JBL Celebrates Its 75th Anniversary With Two New Retro-Style Components

Robert Ross
·4 min read

Audio brand JBL turns 75 years old this year. That’s old, but not as old as founder James B. Lansing would be—119 years—if he were alive today to hear the gear bearing his initials. To celebrate its diamond anniversary, JBL is offering two commemorative pieces to its lineup of components—a limited-edition loudspeaker and an integrated amp.

But first, some backstory. Harman Kardon acquired JBL in 1969, and in 2021, Harman International continues to lead the industry in the field of acoustic science, with a respected research and development team whose facilities in Northridge, Calif., rival the best in the world. Among Harman’s brands, JBL remains at the forefront with its Synthesis products, which include the timeless Classic series loudspeakers. To the design-conscious audiophile with an eye for mid-century style, the most famous historic JBL design is the iconic L100, launched 51 years ago and popularized by the Maxell cassette-tape ad featuring a longhaired listener hunkered down in Corbusier’s even more-iconic LC2 armchair. He’s being blown away by the sound, played through a lone JBL L100 that sits forlornly on the floor.

More from Robb Report

After decades of the L100 being out of production, JBL reintroduced that well-loved design in the fall of 2018, and now, celebrates the brand’s 75th anniversary with the JBL L100 Classic 75 Loudspeaker in a limited run of 750 numbered pairs. Distinguished by a black Quadrex foam grille and genuine teak wood veneer, the speaker resembles the 1970s original with its design and driver complement but incorporates entirely new transducers, crossover, wiring and cabinet construction. The cabinet also includes a rear-mounted commemorative plaque bearing the signature of the principal system engineer, Chris Hagen.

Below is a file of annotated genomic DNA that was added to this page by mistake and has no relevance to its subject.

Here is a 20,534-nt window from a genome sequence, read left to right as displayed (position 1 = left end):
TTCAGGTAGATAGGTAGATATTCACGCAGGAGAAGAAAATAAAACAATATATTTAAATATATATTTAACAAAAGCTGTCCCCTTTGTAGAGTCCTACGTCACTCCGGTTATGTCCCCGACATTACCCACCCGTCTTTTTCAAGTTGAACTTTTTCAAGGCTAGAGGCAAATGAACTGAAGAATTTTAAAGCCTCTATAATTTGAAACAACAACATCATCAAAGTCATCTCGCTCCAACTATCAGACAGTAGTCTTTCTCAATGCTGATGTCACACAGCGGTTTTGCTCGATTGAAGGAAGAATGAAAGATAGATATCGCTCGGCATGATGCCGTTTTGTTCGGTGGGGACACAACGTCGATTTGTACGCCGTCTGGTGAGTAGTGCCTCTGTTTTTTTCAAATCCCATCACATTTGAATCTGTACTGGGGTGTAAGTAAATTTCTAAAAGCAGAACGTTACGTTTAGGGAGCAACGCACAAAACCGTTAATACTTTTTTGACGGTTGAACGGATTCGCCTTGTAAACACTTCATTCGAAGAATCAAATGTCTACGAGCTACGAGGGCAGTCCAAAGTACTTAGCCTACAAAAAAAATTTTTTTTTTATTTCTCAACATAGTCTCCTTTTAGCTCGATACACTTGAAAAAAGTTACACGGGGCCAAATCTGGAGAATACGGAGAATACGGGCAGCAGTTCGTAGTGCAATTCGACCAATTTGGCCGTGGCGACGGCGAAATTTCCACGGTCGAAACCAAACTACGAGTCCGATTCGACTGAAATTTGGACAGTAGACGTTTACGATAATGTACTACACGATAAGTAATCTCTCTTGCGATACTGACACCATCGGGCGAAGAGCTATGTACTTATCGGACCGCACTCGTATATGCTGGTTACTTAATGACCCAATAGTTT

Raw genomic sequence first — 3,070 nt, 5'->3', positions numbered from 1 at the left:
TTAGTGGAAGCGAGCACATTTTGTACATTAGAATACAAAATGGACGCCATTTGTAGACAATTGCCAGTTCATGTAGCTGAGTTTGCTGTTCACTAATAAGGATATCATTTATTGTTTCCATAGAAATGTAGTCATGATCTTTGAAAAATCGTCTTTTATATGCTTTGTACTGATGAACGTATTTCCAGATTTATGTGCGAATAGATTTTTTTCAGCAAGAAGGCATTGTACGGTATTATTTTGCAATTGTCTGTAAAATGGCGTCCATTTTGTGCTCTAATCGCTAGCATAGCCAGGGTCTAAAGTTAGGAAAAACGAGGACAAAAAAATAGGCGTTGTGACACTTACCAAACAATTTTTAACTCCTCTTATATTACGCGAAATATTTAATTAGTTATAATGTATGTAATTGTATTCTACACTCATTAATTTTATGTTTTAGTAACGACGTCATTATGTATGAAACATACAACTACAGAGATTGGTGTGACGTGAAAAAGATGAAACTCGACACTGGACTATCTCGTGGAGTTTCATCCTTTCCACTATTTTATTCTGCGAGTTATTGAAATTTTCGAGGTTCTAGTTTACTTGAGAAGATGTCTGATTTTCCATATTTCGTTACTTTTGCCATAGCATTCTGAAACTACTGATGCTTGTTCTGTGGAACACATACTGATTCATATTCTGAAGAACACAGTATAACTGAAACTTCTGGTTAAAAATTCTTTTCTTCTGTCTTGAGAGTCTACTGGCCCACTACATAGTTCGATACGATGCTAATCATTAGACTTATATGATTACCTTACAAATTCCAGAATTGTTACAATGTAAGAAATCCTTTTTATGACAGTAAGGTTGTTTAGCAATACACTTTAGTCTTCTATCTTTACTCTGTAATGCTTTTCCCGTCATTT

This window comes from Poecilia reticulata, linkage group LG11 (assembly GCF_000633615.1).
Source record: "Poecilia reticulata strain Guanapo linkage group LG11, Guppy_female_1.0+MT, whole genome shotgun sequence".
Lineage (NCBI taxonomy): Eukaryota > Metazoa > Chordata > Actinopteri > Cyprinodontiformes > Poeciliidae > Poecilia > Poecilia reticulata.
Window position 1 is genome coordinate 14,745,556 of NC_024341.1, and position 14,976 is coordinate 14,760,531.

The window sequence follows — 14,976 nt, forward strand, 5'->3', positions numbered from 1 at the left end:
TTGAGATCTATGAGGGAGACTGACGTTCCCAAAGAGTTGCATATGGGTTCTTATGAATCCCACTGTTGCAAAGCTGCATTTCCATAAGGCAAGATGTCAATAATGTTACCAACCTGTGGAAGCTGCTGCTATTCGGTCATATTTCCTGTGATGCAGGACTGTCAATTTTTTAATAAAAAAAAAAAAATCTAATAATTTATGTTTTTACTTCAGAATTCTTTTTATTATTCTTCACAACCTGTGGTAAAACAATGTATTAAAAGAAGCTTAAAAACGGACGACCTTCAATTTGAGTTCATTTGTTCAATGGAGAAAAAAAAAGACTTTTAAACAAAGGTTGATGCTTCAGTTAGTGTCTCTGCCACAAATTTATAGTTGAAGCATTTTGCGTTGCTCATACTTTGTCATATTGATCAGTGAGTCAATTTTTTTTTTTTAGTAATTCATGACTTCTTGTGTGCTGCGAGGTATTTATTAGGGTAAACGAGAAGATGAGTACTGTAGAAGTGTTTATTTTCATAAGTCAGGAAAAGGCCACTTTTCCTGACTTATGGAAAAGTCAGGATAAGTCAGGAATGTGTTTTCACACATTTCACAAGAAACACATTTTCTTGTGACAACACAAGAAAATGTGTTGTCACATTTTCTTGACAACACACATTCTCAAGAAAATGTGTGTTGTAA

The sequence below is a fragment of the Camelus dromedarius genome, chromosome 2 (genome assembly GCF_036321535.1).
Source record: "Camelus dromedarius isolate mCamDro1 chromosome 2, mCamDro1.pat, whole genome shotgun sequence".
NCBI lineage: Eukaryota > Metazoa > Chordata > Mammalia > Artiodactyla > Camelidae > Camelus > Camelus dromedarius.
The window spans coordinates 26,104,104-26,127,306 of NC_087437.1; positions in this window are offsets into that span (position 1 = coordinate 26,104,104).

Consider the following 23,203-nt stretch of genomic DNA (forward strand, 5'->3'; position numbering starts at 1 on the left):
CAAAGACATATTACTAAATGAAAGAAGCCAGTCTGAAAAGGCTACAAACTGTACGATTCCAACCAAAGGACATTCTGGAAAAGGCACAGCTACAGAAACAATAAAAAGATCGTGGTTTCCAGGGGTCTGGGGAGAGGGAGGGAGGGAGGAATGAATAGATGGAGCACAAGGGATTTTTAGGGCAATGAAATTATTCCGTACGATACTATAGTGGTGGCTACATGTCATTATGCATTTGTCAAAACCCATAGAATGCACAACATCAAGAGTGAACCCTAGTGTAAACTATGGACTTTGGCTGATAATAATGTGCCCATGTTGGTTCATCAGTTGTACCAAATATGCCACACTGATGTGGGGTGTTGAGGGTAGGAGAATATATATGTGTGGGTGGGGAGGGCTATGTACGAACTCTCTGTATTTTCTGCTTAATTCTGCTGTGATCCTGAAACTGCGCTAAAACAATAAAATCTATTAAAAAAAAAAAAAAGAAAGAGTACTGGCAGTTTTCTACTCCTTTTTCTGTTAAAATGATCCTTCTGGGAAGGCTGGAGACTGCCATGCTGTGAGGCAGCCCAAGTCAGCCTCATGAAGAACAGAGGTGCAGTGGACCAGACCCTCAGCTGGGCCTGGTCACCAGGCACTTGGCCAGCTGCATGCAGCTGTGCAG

Like the originals, the L100 Classic 75 uses three drivers. A 1-inch titanium dome tweeter, firing through a waveguide with an acoustic lens, is mounted directly above a 5.25-inch cast-frame, pure-pulp cone midrange that handles frequencies above 450 Hz to 3.5 kHz. The tweeter and midrange, offset to the right of the woofer below, can be fine-tuned with high- and mid-frequency attenuators positioned to the left of the tweeter. A front-firing port tube vents the bass-reflex enclosure. Solid bass to 40 Hz comes from a 12-inch, cast-frame woofer distinguished by JBL’s signature white, pure-pulp cone.

Technical enhancements of the L100 Classic 75 include an improved woofer suspension, a revised crossover network and the ability to bi-wire with dual sets of gold-plated binding posts. A set of dedicated JS-120 floor stands is included. Priced at $5,500 per pair, the new Classics are shipped in a wooden crate embellished with limited-edition artwork.

Making the most of its anniversary, JBL is also releasing the new SA750 Integrated Amplifier. Priced at $3,000, it’s the perfect power source for a pair of L100 Classic 75 Loudspeakers. If it looks retro, that’s because its thick, milled-aluminum faceplate and knobs are a direct take on the SA600 and SA660 integrated amps from the 1960s and ‘70s. Back in the day of fondue parties and Nehru jackets, a JBL integrated would have been right at home in the swankest living room. But again, its retro-look conceals the capabilities of this full-featured integrated.

Combining a phono stage for MM and MC cartridges, a preamp and power amp in one chassis, its versatility goes way beyond, incorporating a DAC with full MQA file decoding and a host of streaming and connectivity options. Sound, especially lower frequencies, is optimized via built-in Dirac Live room calibration.

Power comes from Class G amplification, operating in Class A mode at low output and switching to efficient Class G when more power is needed, delivering 120 w into 8 Ohms and 220 w into 4 Ohms—plenty of juice to drive the efficient L100s (with 90dB sensitivity) to rock-concert levels. The L100 Classic 75 Loudspeaker and SA750 Integrated Amplifier will be available in April.

Sign up for Robb Report's Newsletter. For the latest news, follow us on Facebook, Twitter, and Instagram.